He befriended and played alongside Jackie Robinson during his minor league career. He signed Willie Davis and Tommie Davis among other major league stars. He was the architect of four pennant-winning teams during 20 years as the Los Angeles Dodgers general manager.
But Al Campanis is remembered for none of those things. He is remembered for one night on national TV -- an appearance on "Nightline" -- during which he stepped on his tongue in the heat of an interview and was branded a racist.
On April 6, 1987 -- a few days before the 40th anniversary of Jackie Robinson's debut in the major leagues -- Campanis was invited to join Ted Koppel to discuss the historic breaking of baseball's color line.
That Campanis agreed to appear on the show was hardly a surprise. He'd been a close friend of Robinson and a champion of integration. "(Campanis) did more for black players, more for Latin players, than anybody," then-Dodgers manager Tommy Lasorda told The Associated Press.
He viewed this as another chance to celebrate the game's greatest step forward. He wasn't expecting an adversary at the microphone, but, remember, this was Koppel doing the interview.
Koppel was a serious newsman -- this was back when they still existed -- and he was renowned for grilling world leaders and politicians. He asked hard questions and demanded straight answers.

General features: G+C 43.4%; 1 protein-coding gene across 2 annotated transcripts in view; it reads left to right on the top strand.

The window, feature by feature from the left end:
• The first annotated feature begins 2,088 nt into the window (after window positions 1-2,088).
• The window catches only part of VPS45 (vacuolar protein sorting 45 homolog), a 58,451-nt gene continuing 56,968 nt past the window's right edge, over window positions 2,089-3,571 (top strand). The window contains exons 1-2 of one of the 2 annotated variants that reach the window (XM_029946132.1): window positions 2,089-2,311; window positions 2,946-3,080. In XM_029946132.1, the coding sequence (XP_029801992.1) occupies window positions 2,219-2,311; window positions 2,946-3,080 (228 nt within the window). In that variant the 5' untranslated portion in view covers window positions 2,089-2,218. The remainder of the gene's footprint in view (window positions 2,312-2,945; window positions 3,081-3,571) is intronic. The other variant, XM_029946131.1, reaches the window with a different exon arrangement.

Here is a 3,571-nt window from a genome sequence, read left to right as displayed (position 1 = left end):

Still, it will always be a mystery why he bared
After beginning the interview by acknowledging the historic significance of the occasion, Koppel suddenly changed course and demanded to know why there weren't any black managers, GMs or owners in the major leagues at that time.
Campanis, who clearly was stunned, never professed to be a spokesman for MLB's hiring practices. He wasn't even the final decision-maker for the Dodgers, never mind the league.
Here's what he should have said: "I'm not in a position to answer that question -- ask the commissioner or the owners." But he gamely -- some would say foolishly -- tried to answer the unanswerable.
Big-league managers needed experience, he said. That often meant starting in the minors, where pay was modest and patience was required.
But that answer wasn't enough for Koppel, a bulldog who eyed Campanis like a slab of top round.
"Is there still that much prejudice in baseball?" Koppel asked, more accusation than question.
It was the sort of ambush journalism that would have made Mike Wallace proud. Campanis had been told he would be asked about his friend, Jackie Robinson, not cross-examined about bigotry in baseball.
Unprepared for his moment in the klieg lights, Campanis stammered hopelessly. He said some black candidates might lack the "necessities" -- an expression that would haunt him until his death 11 years later. He subsequently explained that he meant necessary experience, but it didn't come out that way.
Koppel offered Campanis a chance to rethink his comments, but it was like giving a baby seal a chance to escape after having clubbed it senseless.
The baseball man, swimming in perspiration, was unable to think straight. So he mumbled some incoherent nonsense about natural abilities, about blacks finding it difficult to swim because they lacked buoyancy.
He subsequently was cast as a bigot. His baseball career was toast. Two days later, the Dodgers fired him.
And Koppel? He hosted "Nightline" for 19 more years.
No one said life is fair.
Contact Tom Barnidge at email@example.com.